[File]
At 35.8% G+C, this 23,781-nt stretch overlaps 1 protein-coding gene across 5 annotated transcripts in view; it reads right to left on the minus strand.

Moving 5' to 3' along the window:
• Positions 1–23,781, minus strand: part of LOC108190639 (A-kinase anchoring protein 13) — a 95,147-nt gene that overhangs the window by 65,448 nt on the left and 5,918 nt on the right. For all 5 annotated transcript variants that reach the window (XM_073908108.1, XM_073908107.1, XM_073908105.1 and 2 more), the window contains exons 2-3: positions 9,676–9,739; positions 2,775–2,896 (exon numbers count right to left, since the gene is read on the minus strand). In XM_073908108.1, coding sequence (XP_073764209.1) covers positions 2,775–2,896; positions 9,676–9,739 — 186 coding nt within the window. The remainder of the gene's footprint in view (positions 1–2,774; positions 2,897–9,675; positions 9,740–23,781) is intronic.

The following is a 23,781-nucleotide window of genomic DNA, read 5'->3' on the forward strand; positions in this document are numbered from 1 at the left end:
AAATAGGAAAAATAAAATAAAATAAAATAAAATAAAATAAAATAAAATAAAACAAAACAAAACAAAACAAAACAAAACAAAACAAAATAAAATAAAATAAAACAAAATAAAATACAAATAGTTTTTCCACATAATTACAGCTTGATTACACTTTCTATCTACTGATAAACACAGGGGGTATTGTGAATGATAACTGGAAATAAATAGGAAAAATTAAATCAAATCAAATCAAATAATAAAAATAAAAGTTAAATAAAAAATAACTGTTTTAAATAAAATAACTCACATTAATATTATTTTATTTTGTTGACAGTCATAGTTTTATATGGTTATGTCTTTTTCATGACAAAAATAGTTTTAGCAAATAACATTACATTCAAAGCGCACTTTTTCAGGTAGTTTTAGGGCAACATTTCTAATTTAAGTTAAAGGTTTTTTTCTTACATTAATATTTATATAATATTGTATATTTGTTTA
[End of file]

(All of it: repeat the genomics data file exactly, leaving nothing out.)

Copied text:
At 35.8% G+C, this 23,781-nt stretch overlaps 1 protein-coding gene across 5 annotated transcripts in view; it reads right to left on the minus strand.

Moving 5' to 3' along the window:
• Positions 1–23,781, minus strand: part of LOC108190639 (A-kinase anchoring protein 13) — a 95,147-nt gene that overhangs the window by 65,448 nt on the left and 5,918 nt on the right. For all 5 annotated transcript variants that reach the window (XM_073908108.1, XM_073908107.1, XM_073908105.1 and 2 more), the window contains exons 2-3: positions 9,676–9,739; positions 2,775–2,896 (exon numbers count right to left, since the gene is read on the minus strand). In XM_073908108.1, coding sequence (XP_073764209.1) covers positions 2,775–2,896; positions 9,676–9,739 — 186 coding nt within the window. The remainder of the gene's footprint in view (positions 1–2,774; positions 2,897–9,675; positions 9,740–23,781) is intronic.

The following is a 23,781-nucleotide window of genomic DNA, read 5'->3' on the forward strand; positions in this document are numbered from 1 at the left end:
AAATAGGAAAAATAAAATAAAATAAAATAAAATAAAATAAAATAAAATAAAACAAAACAAAACAAAACAAAACAAAACAAAACAAAATAAAATAAAATAAAACAAAATAAAATACAAATAGTTTTTCCACATAATTACAGCTTGATTACACTTTCTATCTACTGATAAACACAGGGGGTATTGTGAATGATAACTGGAAATAAATAGGAAAAATTAAATCAAATCAAATCAAATAATAAAAATAAAAGTTAAATAAAAAATAACTGTTTTAAATAAAATAACTCACATTAATATTATTTTATTTTGTTGACAGTCATAGTTTTATATGGTTATGTCTTTTTCATGACAAAAATAGTTTTAGCAAATAACATTACATTCAAAGCGCACTTTTTCAGGTAGTTTTAGGGCAACATTTCTAATTTAAGTTAAAGGTTTTTTTCTTACATTAATATTTATATAATATTGTATATTTGTTTA